pXO2, respectively. Following polymerase chain reaction confirmation of selected suspect colonies, the number of
B anthracis colonies on each plate was
reported. Analyse-It Software version
1.64 (Analyse-It Software Ltd, Leeds, England) was used for statistical analyses
and PϽ.05 was considered significant.
All sample team members were specially trained in response to extremely
hazardous environments and all participation was voluntary. The US Federal JAMA, December 11, 2002—Vol 288, No. 22 (Reprinted) Incident Command System reviewed
and approved the study. Incident Command System is a system used to organize and manage participating groups
during emergency response situations.
Results for the 6-stage Andersen air
samples are presented in Table 2. Positive hole correction results are presented below where applicable. Comparison of floor samples between
semiquiescent and active conditions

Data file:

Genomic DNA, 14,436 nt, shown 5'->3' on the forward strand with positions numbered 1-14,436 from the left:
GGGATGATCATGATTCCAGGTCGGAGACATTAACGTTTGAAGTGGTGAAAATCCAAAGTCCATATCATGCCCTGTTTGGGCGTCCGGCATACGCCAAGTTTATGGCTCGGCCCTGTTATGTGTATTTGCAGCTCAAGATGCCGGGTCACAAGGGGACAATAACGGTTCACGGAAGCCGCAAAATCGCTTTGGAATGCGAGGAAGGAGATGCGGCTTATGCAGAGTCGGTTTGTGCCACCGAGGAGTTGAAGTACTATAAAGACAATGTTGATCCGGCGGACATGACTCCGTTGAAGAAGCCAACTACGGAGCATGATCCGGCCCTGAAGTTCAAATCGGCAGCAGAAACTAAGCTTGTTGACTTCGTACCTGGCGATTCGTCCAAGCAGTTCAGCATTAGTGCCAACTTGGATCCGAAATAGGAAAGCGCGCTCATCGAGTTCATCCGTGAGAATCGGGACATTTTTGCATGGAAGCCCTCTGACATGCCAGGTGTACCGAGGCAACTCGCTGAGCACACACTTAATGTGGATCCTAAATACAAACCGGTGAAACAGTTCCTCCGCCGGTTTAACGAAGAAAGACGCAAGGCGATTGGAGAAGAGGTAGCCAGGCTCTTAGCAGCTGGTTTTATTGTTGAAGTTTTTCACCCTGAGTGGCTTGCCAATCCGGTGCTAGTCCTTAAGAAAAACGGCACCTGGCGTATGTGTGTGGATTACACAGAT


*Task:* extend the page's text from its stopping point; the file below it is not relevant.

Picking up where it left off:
showed an increase in viable spore collection across all sampler stages at both
the mail area (48 vs Ͼ3006 total CFUs)
and entrance area (71 vs 204 total CFUs)
locations. In the mail area, stationary
Andersen breathing zone samples
showed an increase compared with semiquiescent sampling taken previously at
floor level (200 vs 48 total CFUs). Estimated airborne spore concentrations
collected near the floor over a 10minute period ranged from 171 to 251
CFUs/m3 during the semiquiescent period. For the active period, airborne CFU
concentrations ranged from 721 to more
than 11000 and 106 to 707 CFUs/m3 for
floor and breathing zone samples, respectively. This represents as much as a
65-fold increase in CFUs under active
conditions compared with semiquiescent
conditions. Approximately half of the
CFUs had corrected nominal diameters
ranging from 1.4 to 2.4 µm, with more
than 80% ranging from 0.95 to 3.5 µm.
Results from the 2-stage Andersen sampler indicated no viable spores less than
a corrected nominal diameter of 0.95 µm.
Locations and results of viable colony
counts on the 17 open SBA plates (10 on
chairs; 7 on the floor) collected during
semiquiescent and active periods are
shown in the Figure. During the semiquiescent period, 5 of the 17 plates were
positive for B anthracis (median, 0 CFU;
range, 1-3 CFUs; 95% confidence interval [CI], 0-1). In comparison, 14 of 15
plates (1 plate was left in the suite and
was desiccated beyond use) during the
first active sampling period were positive for B anthracis (median, 15 CFUs;